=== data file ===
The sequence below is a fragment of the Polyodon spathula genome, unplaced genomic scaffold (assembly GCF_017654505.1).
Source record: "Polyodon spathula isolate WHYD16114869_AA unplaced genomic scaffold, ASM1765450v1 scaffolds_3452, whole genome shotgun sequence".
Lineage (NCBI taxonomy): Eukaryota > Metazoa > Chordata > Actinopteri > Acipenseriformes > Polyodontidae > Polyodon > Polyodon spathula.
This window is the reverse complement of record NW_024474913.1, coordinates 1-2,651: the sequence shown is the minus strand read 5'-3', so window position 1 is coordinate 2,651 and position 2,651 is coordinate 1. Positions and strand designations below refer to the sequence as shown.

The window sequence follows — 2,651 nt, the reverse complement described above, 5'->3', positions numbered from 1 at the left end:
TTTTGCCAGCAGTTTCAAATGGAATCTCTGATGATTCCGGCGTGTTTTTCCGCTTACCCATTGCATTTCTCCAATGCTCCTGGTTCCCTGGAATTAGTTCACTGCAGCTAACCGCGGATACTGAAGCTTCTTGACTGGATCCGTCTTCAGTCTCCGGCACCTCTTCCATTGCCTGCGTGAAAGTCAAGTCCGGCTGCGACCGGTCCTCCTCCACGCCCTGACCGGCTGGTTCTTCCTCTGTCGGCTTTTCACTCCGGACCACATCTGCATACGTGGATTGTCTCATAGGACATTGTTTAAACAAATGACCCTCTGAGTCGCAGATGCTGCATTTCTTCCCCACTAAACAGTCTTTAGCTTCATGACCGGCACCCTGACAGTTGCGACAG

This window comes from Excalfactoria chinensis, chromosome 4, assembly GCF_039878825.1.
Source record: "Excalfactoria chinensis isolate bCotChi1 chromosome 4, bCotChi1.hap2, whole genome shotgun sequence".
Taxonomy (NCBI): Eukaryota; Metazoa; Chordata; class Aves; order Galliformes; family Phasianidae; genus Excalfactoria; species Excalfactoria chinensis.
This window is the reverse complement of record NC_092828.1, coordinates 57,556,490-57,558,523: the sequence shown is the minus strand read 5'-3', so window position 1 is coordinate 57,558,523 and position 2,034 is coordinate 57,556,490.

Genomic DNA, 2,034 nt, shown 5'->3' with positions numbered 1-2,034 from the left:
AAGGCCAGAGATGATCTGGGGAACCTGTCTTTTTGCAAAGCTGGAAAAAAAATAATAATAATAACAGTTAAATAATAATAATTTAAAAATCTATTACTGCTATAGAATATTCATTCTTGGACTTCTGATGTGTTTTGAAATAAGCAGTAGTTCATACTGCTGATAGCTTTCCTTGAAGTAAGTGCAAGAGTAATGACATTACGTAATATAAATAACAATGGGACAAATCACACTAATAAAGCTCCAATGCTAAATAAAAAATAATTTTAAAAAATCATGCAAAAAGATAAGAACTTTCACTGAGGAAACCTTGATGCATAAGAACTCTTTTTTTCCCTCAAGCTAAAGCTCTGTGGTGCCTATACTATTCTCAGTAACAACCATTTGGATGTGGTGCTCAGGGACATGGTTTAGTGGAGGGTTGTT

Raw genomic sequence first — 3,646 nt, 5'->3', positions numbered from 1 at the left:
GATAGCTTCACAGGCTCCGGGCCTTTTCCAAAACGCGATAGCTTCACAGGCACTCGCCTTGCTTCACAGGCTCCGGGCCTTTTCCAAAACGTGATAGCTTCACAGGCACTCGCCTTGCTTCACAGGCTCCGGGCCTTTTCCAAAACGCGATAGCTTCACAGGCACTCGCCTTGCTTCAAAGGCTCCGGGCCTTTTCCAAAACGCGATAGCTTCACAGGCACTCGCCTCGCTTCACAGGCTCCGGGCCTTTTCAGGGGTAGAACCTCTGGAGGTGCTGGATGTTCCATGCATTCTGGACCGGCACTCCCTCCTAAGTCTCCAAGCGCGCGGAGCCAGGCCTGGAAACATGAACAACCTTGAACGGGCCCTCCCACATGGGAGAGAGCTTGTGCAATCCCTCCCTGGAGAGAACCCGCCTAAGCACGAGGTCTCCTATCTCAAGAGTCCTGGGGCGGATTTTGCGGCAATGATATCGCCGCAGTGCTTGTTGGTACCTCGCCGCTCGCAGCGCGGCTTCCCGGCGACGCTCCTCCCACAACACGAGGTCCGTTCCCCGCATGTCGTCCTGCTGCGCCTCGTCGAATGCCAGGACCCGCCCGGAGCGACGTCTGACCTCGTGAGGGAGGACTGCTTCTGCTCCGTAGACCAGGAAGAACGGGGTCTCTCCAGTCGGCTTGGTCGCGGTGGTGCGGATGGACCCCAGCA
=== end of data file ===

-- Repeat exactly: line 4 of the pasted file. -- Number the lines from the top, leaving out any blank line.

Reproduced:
This window is the reverse complement of record NW_024474913.1, coordinates 1-2,651: the sequence shown is the minus strand read 5'-3', so window position 1 is coordinate 2,651 and position 2,651 is coordinate 1. Positions and strand designations below refer to the sequence as shown.